The Courage to Do Something Normal

This morning, I was feeling a little anxiety about taking two of my boys to the library.  You see, I always take my kids to Wednesday Story Time.  There are two fellow moms there who befriended me during my pregnancy with Delia Grace.  After Story Time, we’d chat while the kids played.  We don’t see each other outside of the library.  I guess I would call them my “library friends”.

The first time I saw one of them after the baby died, she was talking to my husband at the library while I looked for something with my youngest son.  I could see them and hear them.  She did not see me.  She asked my husband, “How is your wife doing?”  He replied, “She’s not doing too well.  We lost our baby.”  She looked shocked.  I can’t remember what she said next, but I know Damon told her that I was right over there and gestured to where I was standing.  She saw me and smiled.  I walked toward her, she said, “I haven’t seen you in awhile.”  I said, “No, we haven’t been out in awhile.”  Then, she grabbed her son, turned and walked away.

Every time I’ve seen her since then, she does the same thing.  She sees me, turns and walks away.  Turns and walks away.  Turns and walks away.  Her friend might smile at me, but she says nothing.  No small talk.  No kids playing together.  I think I know what it feels like to be a leper.  They’re not the only ones who don’t know what to say.  Unfortunately, they’re not the only ones who turn and walk away.

So, I have a bit of anxiety when I go anywhere that people may know me or know that my child died.  I don’t want to walk around ruining people’s day or making them uncomfortable.  However, I am alive.  My children are alive.  I can’t hide in my house because I might make someone feel awkward.  Guess what?  My child, whom I loved with my entire being, has died and gone to Heaven.  The fact that I can even leave my house means I’m doing something courageous.  I look back at where I was a few months ago, and I can hardly believe what I’m capable of now.

Before I get too ahead of myself, no.  No, I still can’t do everything I would like to.  I can’t go to the grocery by myself.  I still often cry at the gym and have to go home.  There are things I can’t do, but I will keep trying.  I have to find the courage to do something normal.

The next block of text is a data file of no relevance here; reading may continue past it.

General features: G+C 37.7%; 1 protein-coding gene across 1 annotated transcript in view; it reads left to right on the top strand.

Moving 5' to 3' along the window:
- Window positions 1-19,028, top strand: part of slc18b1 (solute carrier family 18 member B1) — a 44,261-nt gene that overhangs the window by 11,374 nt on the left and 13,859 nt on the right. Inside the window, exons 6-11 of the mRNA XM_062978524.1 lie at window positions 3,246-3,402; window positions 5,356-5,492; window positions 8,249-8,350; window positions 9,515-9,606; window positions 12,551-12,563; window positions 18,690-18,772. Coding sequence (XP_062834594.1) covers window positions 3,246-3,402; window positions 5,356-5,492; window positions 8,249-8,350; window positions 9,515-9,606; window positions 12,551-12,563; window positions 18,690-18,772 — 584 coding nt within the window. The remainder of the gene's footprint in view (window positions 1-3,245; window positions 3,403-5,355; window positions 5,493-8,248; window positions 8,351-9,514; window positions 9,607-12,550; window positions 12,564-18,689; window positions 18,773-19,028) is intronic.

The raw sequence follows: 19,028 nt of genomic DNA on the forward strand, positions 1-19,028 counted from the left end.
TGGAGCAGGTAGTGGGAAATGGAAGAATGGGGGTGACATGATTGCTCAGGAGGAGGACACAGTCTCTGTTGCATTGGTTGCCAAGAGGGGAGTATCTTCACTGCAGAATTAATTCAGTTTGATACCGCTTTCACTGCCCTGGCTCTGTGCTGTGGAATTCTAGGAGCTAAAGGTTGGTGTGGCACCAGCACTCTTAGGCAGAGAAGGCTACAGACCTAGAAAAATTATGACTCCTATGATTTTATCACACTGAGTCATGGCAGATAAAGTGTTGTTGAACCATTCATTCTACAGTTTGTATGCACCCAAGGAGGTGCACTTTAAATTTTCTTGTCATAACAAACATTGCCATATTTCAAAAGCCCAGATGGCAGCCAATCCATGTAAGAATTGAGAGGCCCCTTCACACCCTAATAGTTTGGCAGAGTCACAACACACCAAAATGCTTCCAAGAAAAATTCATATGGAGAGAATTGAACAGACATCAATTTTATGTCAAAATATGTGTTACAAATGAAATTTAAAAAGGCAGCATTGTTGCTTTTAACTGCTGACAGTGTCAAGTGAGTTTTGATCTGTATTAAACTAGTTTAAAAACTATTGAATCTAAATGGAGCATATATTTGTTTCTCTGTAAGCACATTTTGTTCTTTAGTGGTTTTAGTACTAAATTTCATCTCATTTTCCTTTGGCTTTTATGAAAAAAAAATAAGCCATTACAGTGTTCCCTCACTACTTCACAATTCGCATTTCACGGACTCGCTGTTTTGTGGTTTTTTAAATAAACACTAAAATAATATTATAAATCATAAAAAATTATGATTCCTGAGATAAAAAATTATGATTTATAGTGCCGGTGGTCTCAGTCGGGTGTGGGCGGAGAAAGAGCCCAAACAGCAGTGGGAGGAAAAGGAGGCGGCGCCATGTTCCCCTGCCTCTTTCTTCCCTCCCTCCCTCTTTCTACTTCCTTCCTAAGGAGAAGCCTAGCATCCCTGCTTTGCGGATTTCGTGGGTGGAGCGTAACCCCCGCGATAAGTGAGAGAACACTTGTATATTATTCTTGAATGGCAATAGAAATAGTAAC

Looking Back …

Journal Entry – February 4, 2016

Normal things give me a lot of anxiety.  It’s like an elephant is standing on my heart just to go to the grocery store.  Everyone knows I had a baby.

Today, we went to a restaurant where we took Delia Grace two months ago.  When seating Damon and I, the waitress said, “I remember you.  You came here before with one of your children.  Are they in school?” “Yes,” I replied.  Not everyone needs to know she died, and I don’t need to tell everyone.

After, we went to the grocery store.  I was terrified.  I went straight into the bathroom.  I thought I was going to be sick.  Damon and I did minimal shopping.  When we were done, I told Damon I needed to go the bakery.  I didn’t plan this.  I hadn’t asked or warned him.  I just saw the bakery manager and felt that I needed to approach him.

I waited as everyone around completed their orders.  Then, quietly said, “I need to tell you something.”  He leaned in closer to the counter, with this puzzled look like, “Oh, no. What now?”  Tears began pouring down my face as I told him, “A couple weeks ago, you made a cake and cupcakes for my daughter.”  It took a long time to just get those words out, as my sentences were broken with emotion.  Instantly, he knew who I was and asked another employee to come around to me.  Damon put his arm around me and told them man, “She died, and we just want to thank you.”  I kept talking, “It meant a lot to me. It was so nice to have a party for her.”  Damon continued, “We celebrated her two month birthday in the hospital, and we just want to thank you.”  I interjected, “I come here every week. I thank you so much.”  He shook our hands, his face looked like he had never been so moved.  The female employee had come around the corner.  She was hugging me.  In that moment, expressing our sincere appreciation for giving us some joy in the hospital was all I could think about.

People are good.  People do rise to the occasion.  Expressing our thanks will keep the kindness going.


Finding the courage to get out in the world and share kindness means I must face my anxiety and be subject to however others choose to treat me. 

So, turn and walk away.  My Father forgives you.

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